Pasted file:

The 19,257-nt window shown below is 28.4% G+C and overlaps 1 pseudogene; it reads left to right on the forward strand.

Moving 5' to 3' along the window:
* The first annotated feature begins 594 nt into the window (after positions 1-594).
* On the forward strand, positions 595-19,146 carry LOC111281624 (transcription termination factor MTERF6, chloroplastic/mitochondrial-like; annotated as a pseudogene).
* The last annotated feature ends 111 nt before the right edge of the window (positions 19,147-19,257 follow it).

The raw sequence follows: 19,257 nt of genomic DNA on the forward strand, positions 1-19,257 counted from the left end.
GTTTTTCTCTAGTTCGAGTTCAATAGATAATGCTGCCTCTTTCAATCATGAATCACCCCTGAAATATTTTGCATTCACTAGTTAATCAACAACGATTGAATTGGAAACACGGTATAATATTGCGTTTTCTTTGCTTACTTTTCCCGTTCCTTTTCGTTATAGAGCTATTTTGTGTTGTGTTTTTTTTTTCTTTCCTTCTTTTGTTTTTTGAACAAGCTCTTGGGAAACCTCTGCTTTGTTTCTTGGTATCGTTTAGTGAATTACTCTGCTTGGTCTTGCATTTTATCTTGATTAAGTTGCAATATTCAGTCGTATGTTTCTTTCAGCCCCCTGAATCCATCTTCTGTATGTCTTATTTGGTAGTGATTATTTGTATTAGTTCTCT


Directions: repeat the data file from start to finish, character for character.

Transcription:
The 19,257-nt window shown below is 28.4% G+C and overlaps 1 pseudogene; it reads left to right on the forward strand.

Moving 5' to 3' along the window:
* The first annotated feature begins 594 nt into the window (after positions 1-594).
* On the forward strand, positions 595-19,146 carry LOC111281624 (transcription termination factor MTERF6, chloroplastic/mitochondrial-like; annotated as a pseudogene).
* The last annotated feature ends 111 nt before the right edge of the window (positions 19,147-19,257 follow it).

The raw sequence follows: 19,257 nt of genomic DNA on the forward strand, positions 1-19,257 counted from the left end.
GTTTTTCTCTAGTTCGAGTTCAATAGATAATGCTGCCTCTTTCAATCATGAATCACCCCTGAAATATTTTGCATTCACTAGTTAATCAACAACGATTGAATTGGAAACACGGTATAATATTGCGTTTTCTTTGCTTACTTTTCCCGTTCCTTTTCGTTATAGAGCTATTTTGTGTTGTGTTTTTTTTTTCTTTCCTTCTTTTGTTTTTTGAACAAGCTCTTGGGAAACCTCTGCTTTGTTTCTTGGTATCGTTTAGTGAATTACTCTGCTTGGTCTTGCATTTTATCTTGATTAAGTTGCAATATTCAGTCGTATGTTTCTTTCAGCCCCCTGAATCCATCTTCTGTATGTCTTATTTGGTAGTGATTATTTGTATTAGTTCTCT